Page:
In writing papers that require evidence, such as research papers, the aim is to use other people's work to support your own arguments. This is called "using sources" and it ensures that information presented is reliable and accurate. When reading documents that include evidence, look for names of authors who have done additional research on the same topic as yours. These researchers should be acknowledged in the document somewhere so readers know where they can find further information if needed. Evidence provides readers with more than one idea about how to approach certain issues before them; as such, it helps them make more informed decisions.
Evidence consists of facts with supporting elements (stories, experiences that allow the reader to understand and comprehend the fact). Choose evidence from the list below to back up your claim and persuade the reader of your point of view. Observation Make an observation and tie it to your point of view. Examples: "Most students who work hard tend to do well in school." "We can see that people like different things about schools; they want a safe environment or the opportunity to learn new skills." Analysis Analyze the effects of a situation, issue, or event on several individuals or groups. Use statistics and other forms of evidence to support your analysis. Examples: "The study showed that students who take drugs while in school are more likely to drop out." "People in rural areas have lower rates of education than people in urban areas, so this article shows that quality schools could help solve this problem." Synthesis Combine evidence from various sources to come up with a conclusion that has not been stated explicitly before. Interpret the evidence clearly and make sure you have considered all aspects of the issue. Express yourself clearly and logically. Include examples when necessary.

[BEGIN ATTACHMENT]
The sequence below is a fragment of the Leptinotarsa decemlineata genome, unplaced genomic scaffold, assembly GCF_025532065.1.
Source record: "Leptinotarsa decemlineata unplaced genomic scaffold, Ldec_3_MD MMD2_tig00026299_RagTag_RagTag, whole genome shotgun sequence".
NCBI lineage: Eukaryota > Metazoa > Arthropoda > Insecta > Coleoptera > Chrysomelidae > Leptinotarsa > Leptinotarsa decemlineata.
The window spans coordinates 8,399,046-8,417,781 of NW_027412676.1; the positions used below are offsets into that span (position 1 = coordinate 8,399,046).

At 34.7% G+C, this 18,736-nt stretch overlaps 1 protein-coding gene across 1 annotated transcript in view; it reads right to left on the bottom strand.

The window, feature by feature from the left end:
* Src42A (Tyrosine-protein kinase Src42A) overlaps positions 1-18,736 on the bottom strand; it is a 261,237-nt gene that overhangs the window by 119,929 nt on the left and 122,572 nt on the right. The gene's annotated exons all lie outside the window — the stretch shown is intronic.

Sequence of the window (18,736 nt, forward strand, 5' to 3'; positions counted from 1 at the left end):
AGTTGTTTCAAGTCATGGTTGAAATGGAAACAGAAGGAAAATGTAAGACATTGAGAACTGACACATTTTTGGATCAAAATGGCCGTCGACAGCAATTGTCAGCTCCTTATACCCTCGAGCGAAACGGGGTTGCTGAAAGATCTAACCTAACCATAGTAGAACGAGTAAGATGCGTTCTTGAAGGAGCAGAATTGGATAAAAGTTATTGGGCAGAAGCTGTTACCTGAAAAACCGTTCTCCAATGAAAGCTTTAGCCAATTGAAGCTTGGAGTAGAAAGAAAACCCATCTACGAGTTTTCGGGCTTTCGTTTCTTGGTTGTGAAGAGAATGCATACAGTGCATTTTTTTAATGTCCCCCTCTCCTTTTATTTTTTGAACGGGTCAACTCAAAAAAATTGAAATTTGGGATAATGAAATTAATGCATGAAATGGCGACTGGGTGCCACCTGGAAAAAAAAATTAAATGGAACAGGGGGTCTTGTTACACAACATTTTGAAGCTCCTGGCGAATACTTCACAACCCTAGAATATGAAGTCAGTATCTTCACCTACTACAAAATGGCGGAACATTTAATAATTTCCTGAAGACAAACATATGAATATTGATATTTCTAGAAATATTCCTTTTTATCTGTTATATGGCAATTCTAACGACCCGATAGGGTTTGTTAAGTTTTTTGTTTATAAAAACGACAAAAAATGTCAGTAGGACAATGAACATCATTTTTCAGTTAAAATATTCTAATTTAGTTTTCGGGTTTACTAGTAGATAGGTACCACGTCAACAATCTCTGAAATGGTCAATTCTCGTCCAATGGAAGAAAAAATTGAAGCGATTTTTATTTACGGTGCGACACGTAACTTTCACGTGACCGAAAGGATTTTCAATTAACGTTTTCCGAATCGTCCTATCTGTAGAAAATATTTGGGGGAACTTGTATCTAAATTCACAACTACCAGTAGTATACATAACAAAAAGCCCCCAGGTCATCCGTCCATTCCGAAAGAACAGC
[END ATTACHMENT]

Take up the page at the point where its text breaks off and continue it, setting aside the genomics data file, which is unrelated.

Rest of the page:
Evidence is important in writing a persuasive essay because it gives detail to your argument and helps prove your point of view. Evidence can be observed directly by anyone, so it is easy for others to verify. Data can also be found in books or articles on topics related to your assignment that contain relevant information you cannot find elsewhere.